Wednesday, August 18, 2010

1 in 5 teenagers suffer some degree of hearing loss; not music to my ears!

Sorry for the technical tone to this post...I wrote it up as part of a newsletter for the American College of Preventive Medicine. Enjoy and feel free to comment or ask questions. :)

According to a cross-sectional study published in this week’s JAMA, the prevalence of slight to mild hearing loss among US adolescents is on the rise. The Harvard-affiliated researchers compared the most recent National Health and Nutrition Examination Survey (NHANES) data, from 2005-2006, to NHANES III data from 1988-1994, citing a 31% increased prevalence in hearing loss among subjects since NHANES III. This increase in prevalence was observed in all, high-frequency, unilateral, and bilateral hearing loss of slight or mild or greater intensity. It was not observed with low-frequency hearing loss. The prevalence of mild or worse hearing loss (defined by a decrease in hearing by 25 decibels or more) was significantly higher (P < .001) in NHANES 2005-2006 than in the 1988-1994 survey, representing a 77% increase in prevalence. No significant differences, including self-reported number of ear infections, exposure to more than or equal to 5 hours of loud noise per week and exposure to firearms, existed between the two groups surveyed.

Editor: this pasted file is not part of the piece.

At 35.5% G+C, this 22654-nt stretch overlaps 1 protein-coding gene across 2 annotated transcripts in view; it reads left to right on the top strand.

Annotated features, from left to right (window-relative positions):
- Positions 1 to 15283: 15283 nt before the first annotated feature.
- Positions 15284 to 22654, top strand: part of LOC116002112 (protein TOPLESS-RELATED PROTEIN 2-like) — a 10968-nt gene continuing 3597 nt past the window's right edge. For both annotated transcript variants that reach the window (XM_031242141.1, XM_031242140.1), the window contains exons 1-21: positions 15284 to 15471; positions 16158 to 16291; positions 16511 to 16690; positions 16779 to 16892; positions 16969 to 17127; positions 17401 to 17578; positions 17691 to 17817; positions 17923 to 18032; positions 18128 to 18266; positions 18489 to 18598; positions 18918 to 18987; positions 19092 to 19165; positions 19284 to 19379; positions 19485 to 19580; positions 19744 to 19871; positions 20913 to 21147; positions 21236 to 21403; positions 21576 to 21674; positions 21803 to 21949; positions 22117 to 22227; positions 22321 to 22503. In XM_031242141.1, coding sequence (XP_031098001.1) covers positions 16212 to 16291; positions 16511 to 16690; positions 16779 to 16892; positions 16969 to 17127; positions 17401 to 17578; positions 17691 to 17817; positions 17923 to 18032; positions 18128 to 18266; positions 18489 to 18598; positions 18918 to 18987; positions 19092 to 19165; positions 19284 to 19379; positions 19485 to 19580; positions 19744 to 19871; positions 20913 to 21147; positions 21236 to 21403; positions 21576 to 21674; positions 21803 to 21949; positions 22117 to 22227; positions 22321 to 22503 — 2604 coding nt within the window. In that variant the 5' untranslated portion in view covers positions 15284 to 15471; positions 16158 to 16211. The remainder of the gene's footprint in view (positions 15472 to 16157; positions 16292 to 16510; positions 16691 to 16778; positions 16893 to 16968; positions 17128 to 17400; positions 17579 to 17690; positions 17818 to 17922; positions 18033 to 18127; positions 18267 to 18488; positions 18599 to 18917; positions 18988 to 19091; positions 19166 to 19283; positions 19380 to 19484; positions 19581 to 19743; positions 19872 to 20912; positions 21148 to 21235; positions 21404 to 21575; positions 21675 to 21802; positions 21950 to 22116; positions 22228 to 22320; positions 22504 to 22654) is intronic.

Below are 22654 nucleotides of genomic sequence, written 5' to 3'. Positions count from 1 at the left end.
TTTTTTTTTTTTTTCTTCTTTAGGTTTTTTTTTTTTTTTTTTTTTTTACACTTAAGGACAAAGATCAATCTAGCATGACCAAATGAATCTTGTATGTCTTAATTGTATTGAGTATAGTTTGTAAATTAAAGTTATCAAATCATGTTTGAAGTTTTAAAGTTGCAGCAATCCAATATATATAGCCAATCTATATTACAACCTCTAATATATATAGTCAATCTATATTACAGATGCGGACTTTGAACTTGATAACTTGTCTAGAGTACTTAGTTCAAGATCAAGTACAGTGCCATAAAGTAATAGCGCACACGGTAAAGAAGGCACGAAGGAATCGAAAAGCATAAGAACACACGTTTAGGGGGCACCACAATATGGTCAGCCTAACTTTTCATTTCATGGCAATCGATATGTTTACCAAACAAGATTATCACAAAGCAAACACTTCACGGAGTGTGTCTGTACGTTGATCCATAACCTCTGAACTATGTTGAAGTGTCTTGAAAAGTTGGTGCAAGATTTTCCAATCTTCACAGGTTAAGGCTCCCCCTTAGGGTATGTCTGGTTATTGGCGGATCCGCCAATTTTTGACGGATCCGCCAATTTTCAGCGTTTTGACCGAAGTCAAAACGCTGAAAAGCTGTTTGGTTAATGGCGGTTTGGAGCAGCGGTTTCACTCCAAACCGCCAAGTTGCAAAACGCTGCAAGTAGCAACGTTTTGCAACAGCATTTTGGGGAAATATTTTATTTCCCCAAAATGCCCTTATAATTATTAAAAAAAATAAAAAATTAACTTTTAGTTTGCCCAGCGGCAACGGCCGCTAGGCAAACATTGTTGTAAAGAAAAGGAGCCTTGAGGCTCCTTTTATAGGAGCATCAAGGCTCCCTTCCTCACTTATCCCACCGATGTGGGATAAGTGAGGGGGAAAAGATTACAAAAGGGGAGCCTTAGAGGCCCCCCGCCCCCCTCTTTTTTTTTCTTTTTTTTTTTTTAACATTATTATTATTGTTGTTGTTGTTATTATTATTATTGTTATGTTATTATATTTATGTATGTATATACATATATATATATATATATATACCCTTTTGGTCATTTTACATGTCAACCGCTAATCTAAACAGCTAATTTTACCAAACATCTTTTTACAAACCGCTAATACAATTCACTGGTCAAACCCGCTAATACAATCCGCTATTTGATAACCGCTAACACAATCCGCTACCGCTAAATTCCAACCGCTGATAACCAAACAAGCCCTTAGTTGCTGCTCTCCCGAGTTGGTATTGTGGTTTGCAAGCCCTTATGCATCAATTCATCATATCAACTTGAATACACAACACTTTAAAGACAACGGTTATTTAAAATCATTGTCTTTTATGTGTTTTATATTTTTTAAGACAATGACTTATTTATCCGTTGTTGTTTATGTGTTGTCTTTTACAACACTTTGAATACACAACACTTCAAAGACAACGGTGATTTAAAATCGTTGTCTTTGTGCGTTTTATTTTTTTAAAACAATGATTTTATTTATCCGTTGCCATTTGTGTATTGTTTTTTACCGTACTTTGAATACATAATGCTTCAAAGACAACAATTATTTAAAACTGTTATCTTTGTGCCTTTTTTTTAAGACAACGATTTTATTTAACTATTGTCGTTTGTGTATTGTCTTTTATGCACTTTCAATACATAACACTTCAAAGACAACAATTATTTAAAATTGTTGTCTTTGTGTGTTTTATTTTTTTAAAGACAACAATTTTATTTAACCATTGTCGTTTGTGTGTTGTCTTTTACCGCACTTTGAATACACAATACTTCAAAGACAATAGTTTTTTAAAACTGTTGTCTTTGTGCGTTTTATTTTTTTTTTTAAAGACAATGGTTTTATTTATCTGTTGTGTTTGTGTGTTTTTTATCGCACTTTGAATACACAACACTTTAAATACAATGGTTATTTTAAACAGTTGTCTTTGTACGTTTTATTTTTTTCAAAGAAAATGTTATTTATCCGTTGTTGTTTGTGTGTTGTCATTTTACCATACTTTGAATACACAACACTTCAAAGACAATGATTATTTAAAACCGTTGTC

These findings were unexpected given numerous public health measures to reduce hearing loss among children and adolescents, including vaccination against Haemophilus influenzae and Streptococcus pneumoniae as well as greater awareness of music-induced hearing loss. Although it is unclear as to the etiology of these findings, a possible connection between loud personal music systems and hearing loss cannot be ruled out and must be further investigated. The implications of the study are important for the fields of education, public health and child development.

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